By Njoroge Kaburo
NAIROBI, (Xinhua) --
geothermal experts kicked off a two-day meeting in Nairobi on
Tuesday to review and assess the results of surface exploration
studies of the geothermal prospects in East Africa region.
The experts from Africa,
Europe, Iceland, New Zealand and North America will also learn
from best practices of geothermal resource exploration and
conceptual modeling based on the review and evaluation of the
results of surface exploration studies.
“The review of previous
geo-scientific studies revealed knowledge gaps that needed to
be resolved to enable accurate siting of exploratory wells,
and target sites for deep exploratory wells at Silali and
Tendaho,” UNEP said in a statement issued in Nairobi.
UNEP is providing technical
assistance in support of a detailed review and revised
conceptual model for both projects, and additionally provide
financial support to carry out further detailed surface
exploration studies at Dubti-Ayrobera at Tendaho.
The meeting, which is the
initiative of UNEP through the African Rift Geothermal
Development Facility (ARGeo) Project, will catalyze investments
to speed up development of geothermal energy in Kenya, Ethiopia
The statement said the
technical review meeting of the Silali and Tendaho projects in
Kenya and Ethiopia aims at optimizing the information and
quality of the conceptual model of the system that will allow
for accurate siting of exploratory wells that minimizes risks of
drilling of dry wells while increasing the chances of drilling
high productive wells.
For the Silali geothermal
scheme in Kenya, the meeting, the first of its kind and content
to be held in the region, is expected to fully develop a project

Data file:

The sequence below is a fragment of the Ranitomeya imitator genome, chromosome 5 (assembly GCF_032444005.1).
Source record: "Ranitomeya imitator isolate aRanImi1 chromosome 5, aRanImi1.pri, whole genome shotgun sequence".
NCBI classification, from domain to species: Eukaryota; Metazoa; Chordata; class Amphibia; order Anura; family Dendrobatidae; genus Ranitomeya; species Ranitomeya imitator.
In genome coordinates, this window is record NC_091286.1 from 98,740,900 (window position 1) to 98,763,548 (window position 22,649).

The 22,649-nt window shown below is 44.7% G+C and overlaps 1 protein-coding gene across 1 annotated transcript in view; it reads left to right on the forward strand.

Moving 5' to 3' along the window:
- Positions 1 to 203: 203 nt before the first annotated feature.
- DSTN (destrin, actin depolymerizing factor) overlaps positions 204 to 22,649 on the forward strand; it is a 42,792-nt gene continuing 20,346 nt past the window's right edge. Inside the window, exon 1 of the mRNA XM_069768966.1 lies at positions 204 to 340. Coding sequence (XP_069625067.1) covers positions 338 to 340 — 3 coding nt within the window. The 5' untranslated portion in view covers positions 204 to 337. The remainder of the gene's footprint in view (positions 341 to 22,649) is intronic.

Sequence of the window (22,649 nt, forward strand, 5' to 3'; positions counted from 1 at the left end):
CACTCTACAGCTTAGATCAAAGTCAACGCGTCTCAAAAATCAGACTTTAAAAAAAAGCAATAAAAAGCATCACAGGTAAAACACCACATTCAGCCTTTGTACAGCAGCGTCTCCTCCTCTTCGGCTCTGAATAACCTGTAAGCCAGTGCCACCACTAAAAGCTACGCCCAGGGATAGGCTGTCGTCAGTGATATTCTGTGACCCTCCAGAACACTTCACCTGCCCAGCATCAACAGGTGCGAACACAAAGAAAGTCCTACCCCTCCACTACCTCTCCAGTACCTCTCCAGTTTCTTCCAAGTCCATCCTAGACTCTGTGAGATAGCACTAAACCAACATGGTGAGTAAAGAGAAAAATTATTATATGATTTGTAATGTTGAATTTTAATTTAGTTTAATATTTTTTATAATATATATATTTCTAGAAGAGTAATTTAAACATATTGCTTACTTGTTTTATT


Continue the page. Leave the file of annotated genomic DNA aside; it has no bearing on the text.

for enhanced integrated model, identify at least three
exploratory drilling sites, and provide a set of recommendations
for further development of Silali geothermal project.
Kenya has been facing
unreliable supply of electricity highlighted by frequent power
blackouts mainly blamed on higher demand than current installed
Even more worrying is the
electricity tariff which is second highest in East Africa and
analysts say harnessing power from geothermal is a capital
intensive and high risk venture, which has scared away most
A total of 120 wells will be
drilled for construction of phase 1 power plants which are set
to commence in 2014.
Kenya’s Menengai phase 1
project will cost approximately 488 million U.S. dollars in
drilling costs. GDC said it has obtained adequate funding for
this phase from the government and development partners.
GDC said it is also looking for
investors for the Phase 2 of the project that will generate
800MW. The company said it is seeking four equity investors who
will each get the opportunity to jointly develop 200 MW of steam
Besides the Menengai geothermal
field with 100MW to be commissioned in 2015, the Baringo-Silali
geothermal field located in North Rift region of Kenya is
earmarked for development in 2014.
Infrastructure works have begun in the Baringo prospect and
drilling is set in Silali to begin in the third quarter of 2014.
Kenya’s Geothermal Development
Company (GDC) plans to develop the first 800 MW project in
phases of each phase with 200MW that will in turn contribute to
the Government’s target of generating additional 5000 MW by
GDC will jointly develop the
field with the private sector through PPP arrangement. The
Government expects to derive approximately 5,000 MW of its
energy from geothermal resources by 2030.
“Regarding the Tendaho
geothermal project, experts would present the preliminary
enhanced integrated model and formulate recommendations for
optimizing the conceptual model,” UNEP said.
Ethiopia recently developed a
new energy policy and strategy geared towards the objective of
generating 5,000 MW from geothermal energy resources by 2037.
Tendaho geothermal field which
is located in northeastern part of the Ethiopia’s Rift Valley is
one of the target areas at the forefront to contribute towards
the achievement of this goal.
The Tendaho geothermal field is
known for its multiple potential geothermal areas namely Doubti,
Ayrobera and Allalobeda. The UNEP ARGeo Project currently
focuses on the Doubti-Ayrobera geothermal prospect area.
During the technical meeting, a
review of project proposals on the pre-feasibility studies of
the Kinigi geothermal prospect, in Rwanda will also be presented
Rwanda plans to develop over
300 MWe from geothermal resources to reduce the current
dependence on biomass as the primary energy supply for over 85
percent of the population.
Electricity is used by only 10
percent of the population and the government of Rwanda plans to
increase the access to electricity to 70 percent of the
population through public and private partnerships, and shift
the economic drivers from agriculture to manufacturing.